Some lenders report to all three major credit bureaus, but others report to only one or two. Because of this difference in reporting, each of the three credit bureaus may have slightly different credit report information for you and you may see different scores as a result.
Though Credit Karma does not currently offer FICO® scores, the scores you see on Credit Karma (VantageScore 3.0 credit scores from TransUnion and Equifax) provide valuable insight into your financial health. It's important to keep in mind that no one credit score is the end-all, be-all.
Which credit score matters the most? While there's no exact answer to which credit score matters most, lenders have a clear favorite: FICO® Scores are used in over 90% of lending decisions.
Credit Karma compiles its own accurate VantageScore based on that information. Your Credit Karma score should be the same or close to your FICO score, which is what any prospective lender will probably check.
Borrowers should also show restraint by keeping their credit card balances well below their limits. Maxing out credit cards, paying late, and applying for new credit haphazardly are all things that lower FICO scores. More banks and lenders use FICO to make credit decisions than any other scoring or reporting model.
The most commonly used FICO Score in the mortgage-lending industry is the FICO Score 5. According to FICO, the majority of lenders pull credit histories from all three credit reporting agencies as they evaluate mortgage applications. Mortgage lenders may also use FICO Score 2 or FICO Score 4 in their decisions as well.
What Credit Score Do Lenders Use? The two main companies that produce and maintain credit scoring models are FICO® and VantageScore. Lenders most commonly use the FICO® Score to make lending decisions, and in particular, the FICO® Score 8 is the most popular version for general use.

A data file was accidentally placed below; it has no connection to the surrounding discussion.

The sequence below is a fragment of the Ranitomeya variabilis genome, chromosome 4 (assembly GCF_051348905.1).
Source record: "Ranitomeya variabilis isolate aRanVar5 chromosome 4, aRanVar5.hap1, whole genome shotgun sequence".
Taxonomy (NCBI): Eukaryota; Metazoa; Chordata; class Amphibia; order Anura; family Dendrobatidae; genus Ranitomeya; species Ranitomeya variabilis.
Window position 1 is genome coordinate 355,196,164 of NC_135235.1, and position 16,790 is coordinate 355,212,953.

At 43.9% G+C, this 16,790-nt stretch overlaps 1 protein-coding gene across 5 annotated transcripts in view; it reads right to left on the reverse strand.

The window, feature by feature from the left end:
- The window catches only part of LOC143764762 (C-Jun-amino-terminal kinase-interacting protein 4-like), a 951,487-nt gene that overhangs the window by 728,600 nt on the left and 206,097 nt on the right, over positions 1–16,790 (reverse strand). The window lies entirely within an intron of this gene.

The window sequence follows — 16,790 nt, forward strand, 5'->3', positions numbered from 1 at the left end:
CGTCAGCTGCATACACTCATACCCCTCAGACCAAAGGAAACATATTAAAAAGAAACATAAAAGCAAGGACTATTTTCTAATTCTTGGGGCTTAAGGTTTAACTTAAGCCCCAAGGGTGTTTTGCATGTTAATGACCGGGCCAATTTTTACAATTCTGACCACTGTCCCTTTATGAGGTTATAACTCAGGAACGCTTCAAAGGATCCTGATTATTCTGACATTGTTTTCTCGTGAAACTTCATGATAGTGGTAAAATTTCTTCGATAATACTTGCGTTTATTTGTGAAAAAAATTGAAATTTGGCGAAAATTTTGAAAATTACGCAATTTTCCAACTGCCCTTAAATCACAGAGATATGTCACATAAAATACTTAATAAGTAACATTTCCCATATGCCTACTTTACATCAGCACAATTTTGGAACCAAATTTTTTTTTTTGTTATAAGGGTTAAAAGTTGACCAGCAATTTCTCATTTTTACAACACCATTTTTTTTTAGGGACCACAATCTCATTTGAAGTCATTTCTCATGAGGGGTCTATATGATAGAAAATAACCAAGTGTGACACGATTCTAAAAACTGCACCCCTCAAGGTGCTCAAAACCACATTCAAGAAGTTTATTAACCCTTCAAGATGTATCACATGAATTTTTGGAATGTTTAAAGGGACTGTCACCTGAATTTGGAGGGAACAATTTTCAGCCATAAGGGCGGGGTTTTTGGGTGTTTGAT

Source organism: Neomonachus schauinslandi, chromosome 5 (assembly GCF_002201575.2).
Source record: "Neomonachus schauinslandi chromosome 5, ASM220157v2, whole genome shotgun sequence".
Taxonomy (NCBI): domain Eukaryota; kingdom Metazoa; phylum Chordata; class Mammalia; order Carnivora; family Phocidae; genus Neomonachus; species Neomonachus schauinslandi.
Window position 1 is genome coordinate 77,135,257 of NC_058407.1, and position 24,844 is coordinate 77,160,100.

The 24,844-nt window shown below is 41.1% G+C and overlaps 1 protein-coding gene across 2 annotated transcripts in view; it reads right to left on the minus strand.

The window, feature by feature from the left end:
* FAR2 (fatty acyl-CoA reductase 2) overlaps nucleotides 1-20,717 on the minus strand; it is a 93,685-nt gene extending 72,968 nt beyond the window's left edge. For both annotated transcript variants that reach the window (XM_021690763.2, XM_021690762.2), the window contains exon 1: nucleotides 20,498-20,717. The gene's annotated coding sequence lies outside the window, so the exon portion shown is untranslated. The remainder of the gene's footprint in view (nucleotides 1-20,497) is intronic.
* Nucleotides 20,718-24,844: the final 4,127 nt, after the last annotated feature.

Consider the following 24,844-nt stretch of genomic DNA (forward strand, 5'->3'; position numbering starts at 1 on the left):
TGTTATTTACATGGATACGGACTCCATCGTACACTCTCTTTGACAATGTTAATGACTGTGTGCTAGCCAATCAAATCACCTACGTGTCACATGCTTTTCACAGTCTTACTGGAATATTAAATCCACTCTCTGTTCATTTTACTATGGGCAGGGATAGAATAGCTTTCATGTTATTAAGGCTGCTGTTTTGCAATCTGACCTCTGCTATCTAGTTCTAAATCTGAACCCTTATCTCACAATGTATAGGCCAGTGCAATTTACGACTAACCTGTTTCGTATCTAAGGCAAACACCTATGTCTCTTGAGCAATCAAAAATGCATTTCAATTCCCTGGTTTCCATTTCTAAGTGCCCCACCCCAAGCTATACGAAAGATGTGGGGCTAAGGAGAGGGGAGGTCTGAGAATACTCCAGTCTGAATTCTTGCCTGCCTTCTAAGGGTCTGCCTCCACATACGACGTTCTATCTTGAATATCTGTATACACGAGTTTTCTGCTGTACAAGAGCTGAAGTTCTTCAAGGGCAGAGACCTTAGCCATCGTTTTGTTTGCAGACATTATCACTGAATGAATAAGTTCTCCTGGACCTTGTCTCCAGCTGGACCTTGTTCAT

Although VantageScore credit scores have been around for about 15 years, the FICO Score is still the preferred choice of most lenders. In the U.S., lenders use FICO Scores in 90% of lending decisions.
You can get your FICO® Score for free from hundreds of financial services companies, including banks, credit unions, credit card issuers and credit counselors that participate in the FICO® Score Open Access program and offer free scores to customers.
But, despite that, you'd be surprised how many borrowers are shocked that their Credit Karma score is lower than the FICO scores their lender uses. Read on to find out why. And most importantly, what you need to know about credit scores when applying for a mortgage.
Consequently, when lenders check your FICO credit score, whether based on credit report data from Equifax, Experian, or TransUnion, they will likely use the FICO 8 scoring model. FICO 8 scores range between 300 and 850. A FICO score of at least 700 is considered a good score.
Best Overall AnnualCreditReport.com
The Consumer Financial Protection Bureau confirms that AnnualCreditReport.com is the official website that allows you to access each of your credit reports from all three of the major credit bureaus — Equifax, Experian, and TransUnion — at no cost.